There are very few certainties in life, yet the cliche of 'death and taxes' seems to be more true with time. After the death of a loved one, many family members are concerned about taxes that may be due; it is not an accident that the disparaging term 'death tax' has caught on with such fervor. This is a real issue for very few, but seems to concern nearly everyone1)As to why, is a pregnant inquiry not relevant to this discussion.
Who is affected by the estate tax, and why?
There is a misconception in the United States that every estate will be taxed. The reality is that less than 0.2% of estates actually owe any “death taxes.” The government implemented the estate tax to prohibit wealthy families from continuing to hand down vast amounts of wealth, mostly from unrealized gains on property or equities, to family members for generations without incurring any tax liability.
When property is inherited, it is worth the fair market value at the time of the decedent’s death. Without an estate tax affecting property, the heir could sell the homestead and avoid tax liability. Congress decided that this was an acceptable outcome for many, but truly wealthy families need to pay for this gain in value prior to the transfer of ownership to the heirs or beneficiaries by way of the estate tax.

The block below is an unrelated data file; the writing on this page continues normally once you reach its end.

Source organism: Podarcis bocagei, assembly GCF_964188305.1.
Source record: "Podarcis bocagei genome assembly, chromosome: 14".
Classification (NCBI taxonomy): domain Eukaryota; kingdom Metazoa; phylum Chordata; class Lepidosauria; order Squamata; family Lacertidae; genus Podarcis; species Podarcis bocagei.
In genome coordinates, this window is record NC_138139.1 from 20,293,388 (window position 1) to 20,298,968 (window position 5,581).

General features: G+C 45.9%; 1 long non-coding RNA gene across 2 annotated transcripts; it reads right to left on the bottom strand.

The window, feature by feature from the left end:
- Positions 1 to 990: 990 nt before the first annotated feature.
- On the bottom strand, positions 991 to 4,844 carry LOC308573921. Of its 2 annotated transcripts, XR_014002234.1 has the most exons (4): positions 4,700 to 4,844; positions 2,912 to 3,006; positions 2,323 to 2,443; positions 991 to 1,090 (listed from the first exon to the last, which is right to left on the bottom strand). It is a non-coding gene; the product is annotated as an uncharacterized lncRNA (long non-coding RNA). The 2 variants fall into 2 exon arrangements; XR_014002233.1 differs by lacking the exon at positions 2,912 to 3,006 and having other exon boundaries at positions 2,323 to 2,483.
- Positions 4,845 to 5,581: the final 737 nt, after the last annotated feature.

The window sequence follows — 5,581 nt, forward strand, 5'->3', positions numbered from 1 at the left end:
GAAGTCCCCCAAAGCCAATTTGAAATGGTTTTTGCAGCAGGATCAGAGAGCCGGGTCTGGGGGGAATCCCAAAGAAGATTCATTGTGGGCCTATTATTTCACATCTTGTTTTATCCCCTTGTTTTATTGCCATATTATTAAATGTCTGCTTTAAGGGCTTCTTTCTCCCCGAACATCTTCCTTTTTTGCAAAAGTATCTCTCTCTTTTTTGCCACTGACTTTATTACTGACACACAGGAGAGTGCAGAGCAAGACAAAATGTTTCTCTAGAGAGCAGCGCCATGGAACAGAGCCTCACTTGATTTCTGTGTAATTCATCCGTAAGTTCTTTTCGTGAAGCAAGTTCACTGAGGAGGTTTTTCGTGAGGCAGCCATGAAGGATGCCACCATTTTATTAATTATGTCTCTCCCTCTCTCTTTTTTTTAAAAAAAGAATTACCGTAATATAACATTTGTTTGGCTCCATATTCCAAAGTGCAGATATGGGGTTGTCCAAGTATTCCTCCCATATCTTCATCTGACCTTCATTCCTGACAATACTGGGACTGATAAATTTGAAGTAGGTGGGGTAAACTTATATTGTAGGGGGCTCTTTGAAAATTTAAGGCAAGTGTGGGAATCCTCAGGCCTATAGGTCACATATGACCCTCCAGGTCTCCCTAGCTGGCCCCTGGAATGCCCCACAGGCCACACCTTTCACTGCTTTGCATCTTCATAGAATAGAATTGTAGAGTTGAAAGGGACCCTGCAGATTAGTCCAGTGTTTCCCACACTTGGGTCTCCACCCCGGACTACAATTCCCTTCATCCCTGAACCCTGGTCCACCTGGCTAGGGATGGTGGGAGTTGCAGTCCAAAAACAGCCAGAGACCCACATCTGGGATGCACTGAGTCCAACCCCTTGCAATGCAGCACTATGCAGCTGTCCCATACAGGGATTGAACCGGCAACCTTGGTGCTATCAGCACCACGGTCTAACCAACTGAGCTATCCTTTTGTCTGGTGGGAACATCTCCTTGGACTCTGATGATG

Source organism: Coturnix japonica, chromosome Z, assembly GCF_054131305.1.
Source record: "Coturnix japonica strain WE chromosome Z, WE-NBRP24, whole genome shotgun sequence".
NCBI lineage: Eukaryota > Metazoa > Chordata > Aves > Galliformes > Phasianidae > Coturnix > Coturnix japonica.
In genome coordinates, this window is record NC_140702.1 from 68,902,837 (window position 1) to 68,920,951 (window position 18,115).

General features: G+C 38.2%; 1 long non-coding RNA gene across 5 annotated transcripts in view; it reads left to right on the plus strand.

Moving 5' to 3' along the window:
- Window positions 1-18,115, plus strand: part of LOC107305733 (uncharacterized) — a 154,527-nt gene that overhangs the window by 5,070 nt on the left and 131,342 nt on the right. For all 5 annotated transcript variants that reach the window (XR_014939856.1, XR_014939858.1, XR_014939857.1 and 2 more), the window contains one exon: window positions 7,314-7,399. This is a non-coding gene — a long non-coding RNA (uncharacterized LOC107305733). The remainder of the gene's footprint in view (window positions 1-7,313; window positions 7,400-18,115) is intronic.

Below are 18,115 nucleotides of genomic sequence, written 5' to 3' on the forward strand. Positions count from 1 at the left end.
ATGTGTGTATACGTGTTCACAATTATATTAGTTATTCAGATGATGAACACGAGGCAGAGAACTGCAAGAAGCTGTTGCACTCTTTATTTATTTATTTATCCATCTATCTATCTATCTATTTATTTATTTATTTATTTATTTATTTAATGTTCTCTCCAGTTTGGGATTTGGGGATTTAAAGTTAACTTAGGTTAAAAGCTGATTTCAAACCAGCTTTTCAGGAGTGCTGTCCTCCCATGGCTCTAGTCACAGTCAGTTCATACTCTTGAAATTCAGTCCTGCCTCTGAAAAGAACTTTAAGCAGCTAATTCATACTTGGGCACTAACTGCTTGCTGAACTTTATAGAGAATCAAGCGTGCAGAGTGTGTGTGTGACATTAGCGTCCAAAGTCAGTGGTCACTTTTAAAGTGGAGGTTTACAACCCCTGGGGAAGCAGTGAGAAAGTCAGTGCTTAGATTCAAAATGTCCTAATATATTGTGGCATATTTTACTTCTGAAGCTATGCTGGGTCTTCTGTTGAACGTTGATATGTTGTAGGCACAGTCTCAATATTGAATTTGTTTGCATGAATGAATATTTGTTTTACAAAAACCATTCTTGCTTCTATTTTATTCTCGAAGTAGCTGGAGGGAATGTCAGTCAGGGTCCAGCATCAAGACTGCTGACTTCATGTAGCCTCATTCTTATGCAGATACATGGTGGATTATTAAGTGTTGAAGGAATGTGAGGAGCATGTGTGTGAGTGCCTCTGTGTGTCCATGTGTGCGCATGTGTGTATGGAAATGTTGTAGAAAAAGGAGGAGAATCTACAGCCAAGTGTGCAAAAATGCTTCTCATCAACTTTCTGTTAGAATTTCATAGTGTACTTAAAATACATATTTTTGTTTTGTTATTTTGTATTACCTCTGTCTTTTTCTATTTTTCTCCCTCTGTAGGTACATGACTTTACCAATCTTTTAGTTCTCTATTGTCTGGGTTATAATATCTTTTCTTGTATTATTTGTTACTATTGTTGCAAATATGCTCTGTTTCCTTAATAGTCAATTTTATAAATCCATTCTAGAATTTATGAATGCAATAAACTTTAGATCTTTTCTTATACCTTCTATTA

Congress clearly defines “wealthy” families as those having more than $5.43 million per person (effectively $10.86 million per couple). This means that any individual with more than $5.43 million, or a couple with more than $10.86 million, will incur the estate tax. The amount of the tax is 40% of any amount that exceeds $5.43 million for an individual, or exceeds $10.86 million for a couple.
Two examples of estate tax law
Parent A dies with $5 million estate in 2014. Parent B dies with $5 million estate in 2015. The heirs or beneficiaries of the estate for parent A and for parent B would not incur any estate tax.
But the reality is that most married couples own their property as joint owners.
For example, Parent A and B own all property as joint owners and the value of the assets is $10 million. Again, Parent A dies in 2014 and Parent B dies in 2015. The heirs or beneficiaries for Parent A would not owe any estate tax in 2014. Likewise, the heirs or beneficiaries for Parent B would not owe any tax in 2015, even though Parent B’s estate exceeds the individual $5.43 million exemption. Congress allows the exemption from the first Parent A to transfer to Parent B allowing the surviving member of the couple to use the entire $10.86 million exemption.
As indicated above, and as you might have suspected, there are very few families in the United States that have accumulated that amount of wealth during his or her life. However, for those fortunate families that have been blessed with such wealth, there are several large loopholes that have enabled many of the largest estates to avoid or significantly decrease estate tax liability.
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